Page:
University of Tasmania
whole_ApplebyMatthewWA1998_thesis.pdf (20.75 MB)

Factors affecting the re-establishment of native plant species on abandoned pastures

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posted on 2023-05-27, 01:08 authored by Appleby, Matthew W. A
This thesis examines the re-establishment of native plant species on abandoned pastures in Tasmania adjacent to undisturbed native forest. The rate of native species re-establishment on these sites is typically very slow and limited to a small subset of species present in the adjacent forest. The aim of this study was to investigate the factors that limit or facilitate this re-establishment. With the continuing decline of remnant native vegetation in rural Australia, research in this area is required to promote the process of re-establishment. Re-establishment on improved pastures was restricted to the edge of the pasture, whereas on unimproved (native) pastures reestablishment extended further into the pasture. In both cases, native trees and shrubs were relatively infrequent compared with herbaceous species. The effects of fire, soil disturbance and grazing were examined. The exotic pasture species resprouted quickly following disturbance, but there was typically a reduction in the dominance of exotic grasses. However, very little germination or growth of native species occurred following disturbance of the pasture. Significant inputs of seed were detected for native tree and shrub species (Eucalyptus spp., Leptospermum scoparium and Epacris spp.). However, relatively few seeds of native species were found in the soil seed bank in the pastures. Rates of seed predation were high in all seasons except winter. For some native species, the rate of predation may be sufficiently high to counter the large quantity of seed-fall. Seedlings of native trees and shrubs (Eucalyptus pulchella, Leptospermttm scoparium and Bedfordia salicina) were planted in the pasture with different levels of competition from the pasture grasses. Seedlings were more likely to survive or grow faster if grass root competition was reduced. Frost and herbivory contributed to the mortality of seedlings. The soil nutrient status of the pasture was not significantly different from the adjacent forest soil, except for available and total phosphorus which were higher in the pasture. Under glasshouse conditions, the growth rates of the three selected native species (see above) were better on the soil collected from the pasture than forest soil. However, the formation of mycorrhizal associations was poor on seedlings grown in pasture soil, except for soils collected from the pasture edge and from beneath isolated native trees in the pasture. In conclusion, the opportunities for the establishment of native seedlings are likely to be rare. This seems to be mainly due to the presence of exotic grasses that were highly resilient to disturbance and highly competitive.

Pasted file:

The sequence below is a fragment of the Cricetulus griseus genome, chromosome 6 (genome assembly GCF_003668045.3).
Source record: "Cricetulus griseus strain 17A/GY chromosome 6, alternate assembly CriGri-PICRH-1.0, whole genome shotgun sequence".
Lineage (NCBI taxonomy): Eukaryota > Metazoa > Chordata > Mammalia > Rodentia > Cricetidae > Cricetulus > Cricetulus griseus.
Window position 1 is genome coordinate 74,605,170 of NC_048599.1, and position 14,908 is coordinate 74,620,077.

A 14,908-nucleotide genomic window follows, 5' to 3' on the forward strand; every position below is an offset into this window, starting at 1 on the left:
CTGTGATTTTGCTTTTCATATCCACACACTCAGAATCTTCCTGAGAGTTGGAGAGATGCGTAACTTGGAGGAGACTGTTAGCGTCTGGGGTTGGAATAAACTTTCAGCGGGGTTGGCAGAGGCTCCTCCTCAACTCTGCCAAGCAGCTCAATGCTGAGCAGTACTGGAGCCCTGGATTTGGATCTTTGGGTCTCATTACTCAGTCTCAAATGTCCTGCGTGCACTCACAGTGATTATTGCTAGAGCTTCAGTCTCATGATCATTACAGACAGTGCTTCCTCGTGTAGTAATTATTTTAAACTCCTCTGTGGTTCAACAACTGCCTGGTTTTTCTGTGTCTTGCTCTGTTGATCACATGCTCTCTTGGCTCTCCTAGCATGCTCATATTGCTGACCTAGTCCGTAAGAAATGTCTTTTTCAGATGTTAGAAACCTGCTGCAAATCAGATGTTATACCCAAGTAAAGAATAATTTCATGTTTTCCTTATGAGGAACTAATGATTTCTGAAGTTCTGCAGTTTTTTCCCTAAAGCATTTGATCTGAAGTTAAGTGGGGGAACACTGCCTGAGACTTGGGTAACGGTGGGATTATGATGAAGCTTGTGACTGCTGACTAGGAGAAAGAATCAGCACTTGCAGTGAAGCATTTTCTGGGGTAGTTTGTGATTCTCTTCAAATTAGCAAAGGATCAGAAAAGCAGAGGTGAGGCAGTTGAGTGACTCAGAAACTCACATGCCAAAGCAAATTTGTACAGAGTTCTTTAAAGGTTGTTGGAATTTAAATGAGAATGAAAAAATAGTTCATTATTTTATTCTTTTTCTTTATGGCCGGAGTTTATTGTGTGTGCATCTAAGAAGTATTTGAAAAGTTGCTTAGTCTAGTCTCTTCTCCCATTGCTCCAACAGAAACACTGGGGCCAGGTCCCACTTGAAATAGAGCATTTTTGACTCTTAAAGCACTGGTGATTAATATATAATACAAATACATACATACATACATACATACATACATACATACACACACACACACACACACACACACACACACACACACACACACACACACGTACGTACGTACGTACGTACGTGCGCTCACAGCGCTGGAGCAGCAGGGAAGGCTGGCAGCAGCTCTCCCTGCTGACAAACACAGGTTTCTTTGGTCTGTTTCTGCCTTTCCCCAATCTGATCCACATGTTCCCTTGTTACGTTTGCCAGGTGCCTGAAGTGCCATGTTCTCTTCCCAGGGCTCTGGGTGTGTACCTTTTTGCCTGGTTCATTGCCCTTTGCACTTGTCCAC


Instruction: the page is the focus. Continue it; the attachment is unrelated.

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Copyright 1998 the Author - The University is continuing to endeavour to trace the copyright owner(s) and in the meantime this item has been reproduced here in good faith. We would be pleased to hear from the copyright owner(s). Thesis (Ph.D.)--University of Tasmania, 1998. Includes bibliographical references

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